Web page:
Before We Vanish (2018) – The Concept of Human Complexity

When I watched Denis Villeneuve’s “Arrival”, something delighted on me. Unlike the extraterrestrial films in general or you could just say, aliens. The movie brings you down how to understand such creatures. It’s not about exploiting aliens to humans who want to destroy the world. However, the theme covered with the use of the other side of a coin. So from that, I’m just quite excited when I watch this Kiyoshi Kurosawa’s “Before We Vanish”. Similar to “Arrival”, this movie gives a different touch in such tropes. Movies about alien invasions turn into a complex exploration of relationships.

The movie about three aliens disguised into the human body prepares to understand humans. Before starting the invasion of Earth, they tried to understand the system of complexity found in humans. People suspecting that a virus has attacked their brain because of their changing personality. And, these aliens don’t actually inject any virus. However, they take a picture of the human mind. Such as ‘family’, ‘ownership’, ‘work’, and ‘love’. The peasants taken by the images became ‘idiot’.

The aliens entered the bodies of Shinji Kase (Ryuhei Matsuda), Akira Tachibana (Yuri Tsunematsu), and Amano (Mahiro Takasugi). Besides we never know how they are, they descend to Earth separately. Shinji lives with his wife, Narumi (Masami Nagasawa). There is Sakurai (Hiroki Hasegawa), a cynical reporter who is also curious about their complexity. These aliens are looking for a concept that exists in humans. They work by absorbing the mentality of human ideas to incorporate into their brains. The victim then forgot the abstract theory that had taken.

Actually, this film plays quite hard yet structured in a satire way. It’s truly not too deep but always happens in our surroundings. Anyway, the premise seems a bit of a confused if you think there is a logical way. If we think that alien absorb their concept and become crazy, we will unbelieving as well with the words speak by Sakurai. Sakurai sees Akira as an unusual teenage girl. That’s what makes him not stay silent even for the Japanese government itself. However, a scenario played just for their own desire but not for Sakurai.

Kiyoshi Kurosawa provides a truly unique illustration. The concept of the image in human brains are indeed far more modern than a machine. The concept then becomes one of the benchmarks of why humans always went through complicated things, complex, and difficult to understand. In fact, for each individual not necessarily. But what if its concept lost? Humans then turn into nothing. They look like people with a loss. On the other hand, they exiled in normal life. Aliens are representations of those who have nothing to do with humans when dealing with concepts. However, they could be ‘outsiders’ who are able to understand the bonds between humans.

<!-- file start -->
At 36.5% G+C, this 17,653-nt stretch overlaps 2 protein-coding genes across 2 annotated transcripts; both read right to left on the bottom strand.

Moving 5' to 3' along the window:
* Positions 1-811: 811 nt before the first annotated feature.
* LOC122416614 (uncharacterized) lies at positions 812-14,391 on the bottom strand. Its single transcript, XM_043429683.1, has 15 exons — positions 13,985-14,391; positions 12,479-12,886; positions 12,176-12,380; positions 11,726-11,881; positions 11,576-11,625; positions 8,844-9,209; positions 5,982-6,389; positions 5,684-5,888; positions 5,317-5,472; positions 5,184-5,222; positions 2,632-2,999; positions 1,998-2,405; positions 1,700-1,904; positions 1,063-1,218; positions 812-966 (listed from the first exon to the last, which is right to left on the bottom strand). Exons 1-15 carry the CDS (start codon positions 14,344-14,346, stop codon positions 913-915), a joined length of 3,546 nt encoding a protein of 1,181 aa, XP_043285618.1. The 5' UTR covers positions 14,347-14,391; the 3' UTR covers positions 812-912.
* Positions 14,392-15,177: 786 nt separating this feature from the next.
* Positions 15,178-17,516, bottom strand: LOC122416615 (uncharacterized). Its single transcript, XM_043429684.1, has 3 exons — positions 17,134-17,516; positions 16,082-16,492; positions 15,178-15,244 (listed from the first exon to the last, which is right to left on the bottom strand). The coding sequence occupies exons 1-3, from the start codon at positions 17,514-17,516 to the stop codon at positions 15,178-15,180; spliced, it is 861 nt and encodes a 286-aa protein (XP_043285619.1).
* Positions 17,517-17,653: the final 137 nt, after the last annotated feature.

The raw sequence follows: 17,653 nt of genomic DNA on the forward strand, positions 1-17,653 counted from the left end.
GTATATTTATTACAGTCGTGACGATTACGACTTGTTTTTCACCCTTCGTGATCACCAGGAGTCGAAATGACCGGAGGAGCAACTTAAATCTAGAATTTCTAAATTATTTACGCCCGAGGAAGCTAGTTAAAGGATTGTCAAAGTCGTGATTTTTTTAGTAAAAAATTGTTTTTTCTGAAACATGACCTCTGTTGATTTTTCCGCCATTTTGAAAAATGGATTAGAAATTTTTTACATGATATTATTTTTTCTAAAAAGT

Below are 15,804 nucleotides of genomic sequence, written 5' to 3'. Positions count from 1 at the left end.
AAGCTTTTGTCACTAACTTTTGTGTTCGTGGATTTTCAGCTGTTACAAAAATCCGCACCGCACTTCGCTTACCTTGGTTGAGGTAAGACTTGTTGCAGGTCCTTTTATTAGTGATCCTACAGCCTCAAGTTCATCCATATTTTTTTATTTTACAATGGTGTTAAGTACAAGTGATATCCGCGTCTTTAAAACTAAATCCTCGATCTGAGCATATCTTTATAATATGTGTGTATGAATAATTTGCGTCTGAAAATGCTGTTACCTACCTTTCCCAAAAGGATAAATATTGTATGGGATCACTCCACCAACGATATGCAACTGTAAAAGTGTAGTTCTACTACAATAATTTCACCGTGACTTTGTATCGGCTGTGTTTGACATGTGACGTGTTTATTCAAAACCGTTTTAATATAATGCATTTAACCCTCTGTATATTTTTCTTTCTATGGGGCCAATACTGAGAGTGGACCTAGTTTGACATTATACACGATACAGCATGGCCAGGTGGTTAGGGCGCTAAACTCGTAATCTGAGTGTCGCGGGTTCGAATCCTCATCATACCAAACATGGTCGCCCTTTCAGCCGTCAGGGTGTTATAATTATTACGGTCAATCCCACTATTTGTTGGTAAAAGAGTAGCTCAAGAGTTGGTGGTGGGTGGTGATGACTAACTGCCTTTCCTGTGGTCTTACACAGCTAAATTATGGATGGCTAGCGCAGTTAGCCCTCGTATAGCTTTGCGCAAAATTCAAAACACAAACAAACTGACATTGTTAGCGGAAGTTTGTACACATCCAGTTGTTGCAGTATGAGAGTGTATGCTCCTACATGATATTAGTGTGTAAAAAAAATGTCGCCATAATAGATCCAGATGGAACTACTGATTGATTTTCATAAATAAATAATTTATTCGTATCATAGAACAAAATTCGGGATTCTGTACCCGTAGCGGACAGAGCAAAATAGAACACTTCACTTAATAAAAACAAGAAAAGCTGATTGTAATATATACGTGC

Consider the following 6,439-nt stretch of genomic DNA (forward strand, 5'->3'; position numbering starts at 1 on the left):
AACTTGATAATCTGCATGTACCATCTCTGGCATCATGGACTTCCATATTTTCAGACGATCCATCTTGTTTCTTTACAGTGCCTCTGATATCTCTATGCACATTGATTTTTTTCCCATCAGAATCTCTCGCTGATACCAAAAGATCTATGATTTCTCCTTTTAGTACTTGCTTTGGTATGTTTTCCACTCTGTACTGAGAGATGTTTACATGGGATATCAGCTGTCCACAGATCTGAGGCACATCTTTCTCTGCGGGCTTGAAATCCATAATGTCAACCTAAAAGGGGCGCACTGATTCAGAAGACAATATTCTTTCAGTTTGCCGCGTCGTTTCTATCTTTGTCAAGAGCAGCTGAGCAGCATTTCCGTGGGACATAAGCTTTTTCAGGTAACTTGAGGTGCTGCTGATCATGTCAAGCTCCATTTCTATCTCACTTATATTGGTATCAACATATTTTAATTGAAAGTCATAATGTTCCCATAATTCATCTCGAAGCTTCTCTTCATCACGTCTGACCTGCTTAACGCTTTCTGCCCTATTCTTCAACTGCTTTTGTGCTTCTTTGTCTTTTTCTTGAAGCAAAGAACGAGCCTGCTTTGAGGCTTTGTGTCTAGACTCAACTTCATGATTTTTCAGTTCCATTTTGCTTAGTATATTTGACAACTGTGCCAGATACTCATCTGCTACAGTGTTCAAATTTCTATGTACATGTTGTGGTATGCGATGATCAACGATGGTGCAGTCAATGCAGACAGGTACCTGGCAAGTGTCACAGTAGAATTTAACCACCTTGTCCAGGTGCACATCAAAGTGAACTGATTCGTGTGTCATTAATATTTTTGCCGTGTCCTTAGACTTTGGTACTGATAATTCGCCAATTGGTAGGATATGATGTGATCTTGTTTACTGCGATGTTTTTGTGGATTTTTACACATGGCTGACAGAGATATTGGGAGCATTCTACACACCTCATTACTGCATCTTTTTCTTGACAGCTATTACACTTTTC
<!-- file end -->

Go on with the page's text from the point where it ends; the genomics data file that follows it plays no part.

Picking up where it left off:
A great appreciation of character development and actors. Ryuhei Matsuda was successful in bringing his emotionless flat-faced alien like a ragdoll. The parts of the actors who cast as aliens, besides Matsuda, are an entertainment even though they were at first quite funny. Nagasawa also successfully built her character as a wife who was so caring with her husband. This film is a pure drama where it doesn’t focus too much on romance. The existence of characters and chemistry between both characters is full of gray. The music has an ambient impression. A few dark humor that isn’t too pushy sometimes makes this film not too boring. A combination that tends to be sarcastic with full of drama stories.

The cinematography seems simple but simplicity is impressive. A dish that is quite simple, fun, but rather difficult to understand. “Before We Vanish” is a spectacle that is so intriguing, full of drama, but a plot that tends to be in slow. In some scenes, there is an obvious plot hole and there is so much waste of times. For the rest, this is a horror, thriller, and drama movie. A film about understanding the nature of human complexity and what’s actually missing.

Salman Al Farisi

An Indonesian who loves to watch and read everything. A literary student who likes to write about reviews and essays on Crackdown Review. But, I just wannabe critics who love arthouse than anything.

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